Removing barriers to M&A

10:34 | 20/10/2016 Society

(VEN) - The process of withdrawing state capital to equitize (partially privatize) state-owned enterprises (SOEs) in parallel with other positive signals of the economy will boost M&A deals in the coming time. However, it is necessary to resolve existing difficulties to ensure the effectiveness of M&A deals.

Removing barriers to M&A

Problems arising from practice

Real estate has been among sectors seeing many successful M&A deals in recent times. In the first quarter of 2016, the Novaland Group acquired projects totaling about 30ha of land in the Nam Rach Chiec residential area, Ho Chi Minh City, from VinaCapital. In another deal, Singapore’s Keppel Land Limited acquired 40 percent of stock at the Empire City Company Limited by pouring US$93.9 million in the latter’s joint venture partners, including Gaw Capital Partners, Tien Phuoc Real Estate Joint Stock Company, and Tran Thai Real Estate Joint Stock Company. Many Japanese investors such as Hankyu Realty and Nishi Pippon Railroad have achieved cooperation agreements with domestic real estate investors such as Nam Long Investment Corporation, Sanyo Homes Corporation, and Tien Phat Real Estate Investment Corporation.

According to Jen Capital Vietnam Property Fund Chairman Nguyen Vinh Tran, a lack of vacant land due to complicated site clearance procedures is now the biggest hindrance to real estate M&A. Foreign investors and capital funds can hardly accept projects which still face site clearance problems. Unclear land rentals are also hindering foreign investment in real estate projects in Vietnam.

Despite growing M&A in recent years, many problems have arisen from inappropriate mechanisms and policies. The Thai Central Group’s acquisition of Big C Vietnam from the French Casino Group at the cost of more than US$1.14 billion is an example. Initially, investors did not agree with tax authorities on the way in which transfer taxes were calculated. Therefore, Central Group paid transfer taxes (more than VND2.03 trillion) no earlier than nearly half a year following the completion of the deal. “Under the Law on Corporate Income Tax, businesses have to pay taxes equal to 20 percent of incomes arising from capital transfers. This regulation can be easily applied to direct capital transfers but creates troubles for both investors and tax authorities when dealing with indirect capital transfers. This explains why many investors are concerned about taxes arising from M&A deals and hesitate to make investment decisions,” said a finance expert.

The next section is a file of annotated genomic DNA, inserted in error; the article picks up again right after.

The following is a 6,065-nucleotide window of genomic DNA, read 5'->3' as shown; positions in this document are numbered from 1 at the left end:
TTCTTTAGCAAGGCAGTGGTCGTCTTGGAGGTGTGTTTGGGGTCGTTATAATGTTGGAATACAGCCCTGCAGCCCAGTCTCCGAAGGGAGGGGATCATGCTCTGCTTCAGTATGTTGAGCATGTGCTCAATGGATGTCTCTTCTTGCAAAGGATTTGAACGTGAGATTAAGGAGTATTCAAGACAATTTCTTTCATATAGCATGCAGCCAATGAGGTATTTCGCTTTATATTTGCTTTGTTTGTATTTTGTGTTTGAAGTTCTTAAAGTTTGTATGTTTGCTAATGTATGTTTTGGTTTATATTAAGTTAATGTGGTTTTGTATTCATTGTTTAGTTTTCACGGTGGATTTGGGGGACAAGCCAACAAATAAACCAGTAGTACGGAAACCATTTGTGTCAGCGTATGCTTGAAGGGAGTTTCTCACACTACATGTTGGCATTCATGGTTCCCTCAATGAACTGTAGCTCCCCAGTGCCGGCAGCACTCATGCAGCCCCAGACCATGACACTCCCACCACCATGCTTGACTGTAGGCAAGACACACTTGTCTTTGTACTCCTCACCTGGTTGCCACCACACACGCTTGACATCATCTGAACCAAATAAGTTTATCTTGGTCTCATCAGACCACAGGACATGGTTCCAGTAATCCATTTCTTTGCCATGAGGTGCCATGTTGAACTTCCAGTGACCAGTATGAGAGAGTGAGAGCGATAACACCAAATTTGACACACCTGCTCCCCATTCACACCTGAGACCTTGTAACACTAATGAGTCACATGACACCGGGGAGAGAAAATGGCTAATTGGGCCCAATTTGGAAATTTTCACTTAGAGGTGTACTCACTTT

According to a food business intending to sell its stock to foreign investors, the transferee has to implement procedures required to amend business registration certificates or apply for investment certificates. However, this regulation is still unclear, making it difficult for investors to implement. Specifically, if the regulation is applied in accordance with the Enterprise Law, foreign companies wishing to own less than 49 percent of the capital of domestic businesses just have to amend their business registration certificates, but under the Investment Law and instructions from state management authorities, the Ministry of Industry and Trade for example, foreign investors will have to apply for investment certificates even when the ownership rate is just one percent.

Adequate legal corridor needed

Vietnam is forecasted to see a new wave of M&A deals in the 2016-2020 period. Therefore, it needs to create an adequate legal corridor for M&A to develop and contribute to strengthening the entire economy. Tran Nhat Huy, Deputy Director of Banking Services at the MB Securities Company, said Vietnam needs to improve the legal framework for M&A as regulations on these activities are included in several laws. In his opinion, Vietnam needs to have a specific law providing detailed stipulations on M&A. In addition, it needs to issue as soon as possible sub-law documents such as decrees and circulars guiding the implementation of investment and business laws that took effect in 2015. This effort is to  facilitate business operations and avoid unnecessary sublicenses.

Sharing this opinion, lawyer Dang Duong Anh from the Vietnam International Law Firm (Vilaf), said the amended investment and enterprise laws require the completion of complicated procedures to grant two or three licenses to foreign investors involved in each M&A deal. Payment-related requirements also make foreign investors hesitative to be engaged in M&A deals in Vietnam. Inadequate information about equitized SOEs and the limitations of laws related to equitization make investors unwilling to acquire the capital of these SOEs, Dang Duong Anh added.

Dr. Nguyen Quoc Toan, Deputy General Director in charge of M&A and Transactional Advisory Services at Ernst & Young Vietnam:

A clear legal corridor is needed to encourage foreign businesses to invest in Vietnam through M&A and ensure effective collection of taxes.


Gia Huy